Alexandre Lasheen is an accelerator physicist who has dedicated his professional career to studying beam dynamics with collective effects and the operation of RF systems in particle accelerators. He has excelled in the field of accelerator physics, working at prestigious institutions such as CERN, where he has held different positions since 2014.

In 2012, he obtained a license in physics from the University Pierre et Marie Curie, followed by a master's degree in Applied Physics and Mechanics from the University Paris-Sud with the highest honours. In 2013, he completed a Master 2 internship at CEA Saclay DSM/IRFU/SACM/LEDA, where he estimated the distribution of a beam in phase space from profile measurements. He continued his studies in accelerator physics, completing his PhD at CERN and University Paris‑Saclay (PHENIICS Doctoral School) in 2017. His thesis focused on the beam measurement of the longitudinal impedance and its effect on beam stability in the CERN SPS.

He has worked on several projects during his career, including the LHC Injector Upgrade Project (LIU), where he contributed to improving the LHC injector chain's performance by a factor of two in beam intensity, meeting the requirements of the HL‑LHC project. He was also the Chair of the LIU PS Commissioning Working Group, responsible for organising and restarting the PS after the Long Shutdown 2 (2019‑2020), including all LIU hardware.

Since 2018, he has been a Staff Accelerator Physicist at CERN SY‑RF‑BR, where he is the Machine Coordinator of the CERN Proton Synchrotron and provides RF systems expert support. He is also the Chair of the PS‑SPS Transfer Study Working Group and co‑chair of the PS Machine Performance Coordination Meeting. In this position, he has conducted longitudinal beam dynamics studies with collective effects, single and multi‑bunch beam instabilities, longitudinal beam transfer, and beam manipulations in transient beam loading.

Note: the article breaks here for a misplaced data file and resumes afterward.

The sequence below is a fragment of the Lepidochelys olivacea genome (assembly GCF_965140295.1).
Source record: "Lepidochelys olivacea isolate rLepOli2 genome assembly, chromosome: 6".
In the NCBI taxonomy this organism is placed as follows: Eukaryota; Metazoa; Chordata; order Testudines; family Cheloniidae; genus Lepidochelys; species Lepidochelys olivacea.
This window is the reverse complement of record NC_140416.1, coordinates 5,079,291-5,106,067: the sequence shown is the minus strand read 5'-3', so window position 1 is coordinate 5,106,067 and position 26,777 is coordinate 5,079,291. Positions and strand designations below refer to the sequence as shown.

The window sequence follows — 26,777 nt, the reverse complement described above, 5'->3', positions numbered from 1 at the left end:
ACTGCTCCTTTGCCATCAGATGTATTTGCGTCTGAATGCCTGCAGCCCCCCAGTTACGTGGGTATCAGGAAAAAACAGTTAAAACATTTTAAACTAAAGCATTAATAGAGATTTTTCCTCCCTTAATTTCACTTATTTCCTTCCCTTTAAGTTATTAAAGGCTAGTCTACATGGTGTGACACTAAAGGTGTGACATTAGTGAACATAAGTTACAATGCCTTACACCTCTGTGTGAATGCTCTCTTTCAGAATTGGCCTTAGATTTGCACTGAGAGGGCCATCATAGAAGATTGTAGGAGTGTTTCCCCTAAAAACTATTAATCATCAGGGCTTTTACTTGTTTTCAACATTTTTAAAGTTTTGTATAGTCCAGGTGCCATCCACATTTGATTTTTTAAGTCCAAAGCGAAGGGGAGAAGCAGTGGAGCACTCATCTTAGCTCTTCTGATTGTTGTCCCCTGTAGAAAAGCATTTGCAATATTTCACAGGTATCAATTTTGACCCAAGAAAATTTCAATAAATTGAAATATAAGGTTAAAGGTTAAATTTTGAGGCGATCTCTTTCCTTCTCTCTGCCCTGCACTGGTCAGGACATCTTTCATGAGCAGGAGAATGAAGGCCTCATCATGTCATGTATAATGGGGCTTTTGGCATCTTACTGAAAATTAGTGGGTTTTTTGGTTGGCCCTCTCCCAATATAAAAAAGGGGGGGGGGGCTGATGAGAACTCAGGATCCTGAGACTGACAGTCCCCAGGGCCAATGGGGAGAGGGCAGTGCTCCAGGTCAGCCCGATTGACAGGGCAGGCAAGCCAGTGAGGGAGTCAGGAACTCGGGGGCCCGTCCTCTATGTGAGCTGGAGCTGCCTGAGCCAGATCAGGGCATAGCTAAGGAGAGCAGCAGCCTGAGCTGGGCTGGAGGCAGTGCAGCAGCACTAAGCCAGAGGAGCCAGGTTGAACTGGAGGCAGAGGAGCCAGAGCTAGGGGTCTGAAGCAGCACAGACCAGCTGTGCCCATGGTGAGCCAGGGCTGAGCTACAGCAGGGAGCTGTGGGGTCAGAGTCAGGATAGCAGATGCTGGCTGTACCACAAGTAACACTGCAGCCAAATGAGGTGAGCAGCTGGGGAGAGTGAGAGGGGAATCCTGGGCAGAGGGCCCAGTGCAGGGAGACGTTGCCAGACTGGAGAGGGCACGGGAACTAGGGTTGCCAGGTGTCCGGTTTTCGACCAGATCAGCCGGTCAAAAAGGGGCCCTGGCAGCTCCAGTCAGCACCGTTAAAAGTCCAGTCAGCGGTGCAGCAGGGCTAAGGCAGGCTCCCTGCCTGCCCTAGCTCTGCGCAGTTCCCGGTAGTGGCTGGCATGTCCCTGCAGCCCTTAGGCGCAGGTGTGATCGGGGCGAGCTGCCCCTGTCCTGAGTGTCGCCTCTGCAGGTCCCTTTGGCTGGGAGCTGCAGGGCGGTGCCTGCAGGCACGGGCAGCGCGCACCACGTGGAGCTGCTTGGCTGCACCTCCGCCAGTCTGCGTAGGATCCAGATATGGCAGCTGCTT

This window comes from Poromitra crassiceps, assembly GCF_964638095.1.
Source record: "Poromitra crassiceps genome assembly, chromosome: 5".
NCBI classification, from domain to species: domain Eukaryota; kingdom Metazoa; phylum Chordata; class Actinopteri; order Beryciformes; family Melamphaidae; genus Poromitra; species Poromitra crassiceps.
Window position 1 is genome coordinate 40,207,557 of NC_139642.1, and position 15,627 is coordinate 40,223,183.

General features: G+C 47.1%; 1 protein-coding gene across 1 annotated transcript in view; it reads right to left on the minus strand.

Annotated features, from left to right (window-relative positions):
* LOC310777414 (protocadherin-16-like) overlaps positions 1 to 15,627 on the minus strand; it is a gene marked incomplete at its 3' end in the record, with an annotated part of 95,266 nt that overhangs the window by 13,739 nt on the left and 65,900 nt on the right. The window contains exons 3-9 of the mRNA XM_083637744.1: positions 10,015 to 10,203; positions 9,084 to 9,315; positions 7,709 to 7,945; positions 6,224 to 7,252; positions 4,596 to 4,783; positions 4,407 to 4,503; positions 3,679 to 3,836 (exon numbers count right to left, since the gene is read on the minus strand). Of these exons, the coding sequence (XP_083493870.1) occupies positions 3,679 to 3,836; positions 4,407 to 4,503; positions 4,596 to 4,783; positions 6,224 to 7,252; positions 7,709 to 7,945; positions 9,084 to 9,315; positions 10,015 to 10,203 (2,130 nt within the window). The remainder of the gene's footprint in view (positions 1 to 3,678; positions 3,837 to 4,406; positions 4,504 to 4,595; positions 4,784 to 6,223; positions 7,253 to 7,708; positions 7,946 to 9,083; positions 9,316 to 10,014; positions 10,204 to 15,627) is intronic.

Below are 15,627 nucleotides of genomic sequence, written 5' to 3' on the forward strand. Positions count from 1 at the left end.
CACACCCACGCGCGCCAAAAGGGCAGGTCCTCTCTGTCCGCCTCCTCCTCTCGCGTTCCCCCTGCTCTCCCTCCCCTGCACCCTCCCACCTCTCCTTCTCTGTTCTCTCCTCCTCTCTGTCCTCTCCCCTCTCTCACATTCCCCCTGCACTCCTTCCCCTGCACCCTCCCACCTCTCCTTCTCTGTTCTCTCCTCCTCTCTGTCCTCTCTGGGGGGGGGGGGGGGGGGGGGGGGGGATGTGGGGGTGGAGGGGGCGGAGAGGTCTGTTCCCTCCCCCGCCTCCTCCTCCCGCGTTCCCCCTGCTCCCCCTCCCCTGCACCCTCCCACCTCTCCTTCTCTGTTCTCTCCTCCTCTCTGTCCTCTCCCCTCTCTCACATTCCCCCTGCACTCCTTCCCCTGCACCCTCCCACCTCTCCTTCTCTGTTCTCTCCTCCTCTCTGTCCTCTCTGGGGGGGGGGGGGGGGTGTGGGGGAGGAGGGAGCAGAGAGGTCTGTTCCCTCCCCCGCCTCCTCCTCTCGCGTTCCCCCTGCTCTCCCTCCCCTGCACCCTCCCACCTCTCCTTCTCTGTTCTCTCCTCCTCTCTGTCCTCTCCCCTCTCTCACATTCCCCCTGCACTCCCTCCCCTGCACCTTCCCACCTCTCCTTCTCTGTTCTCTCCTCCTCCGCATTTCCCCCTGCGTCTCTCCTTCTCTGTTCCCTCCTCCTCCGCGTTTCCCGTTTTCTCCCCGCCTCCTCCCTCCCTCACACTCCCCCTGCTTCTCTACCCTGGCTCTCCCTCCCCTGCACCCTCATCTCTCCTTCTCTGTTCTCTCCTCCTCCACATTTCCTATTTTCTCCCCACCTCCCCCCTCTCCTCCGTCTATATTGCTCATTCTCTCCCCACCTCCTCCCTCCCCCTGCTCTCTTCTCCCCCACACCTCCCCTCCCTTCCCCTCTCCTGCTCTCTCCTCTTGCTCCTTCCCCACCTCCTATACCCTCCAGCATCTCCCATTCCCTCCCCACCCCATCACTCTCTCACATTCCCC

Moreover, he has supervised students and post‑doctoral fellows, published numerous research papers, and presented his work at international conferences. He is an experienced lecturer at the CERN Accelerator School and the Joint Universities Accelerator School.

He is highly skilled in computing, with extensive experience in numerical simulations, including parallelisation and machine learning, using programming languages such as Python, C/C++, Matlab, and Mathematica. He is also familiar with general computing tools such as Git, Latex, UNIX, Microsoft Office, and web development.

In conclusion, his contributions to the field of accelerator physics have been invaluable. His expertise in beam dynamics with collective effects and the operation of RF systems in particle accelerators has been widely recognised.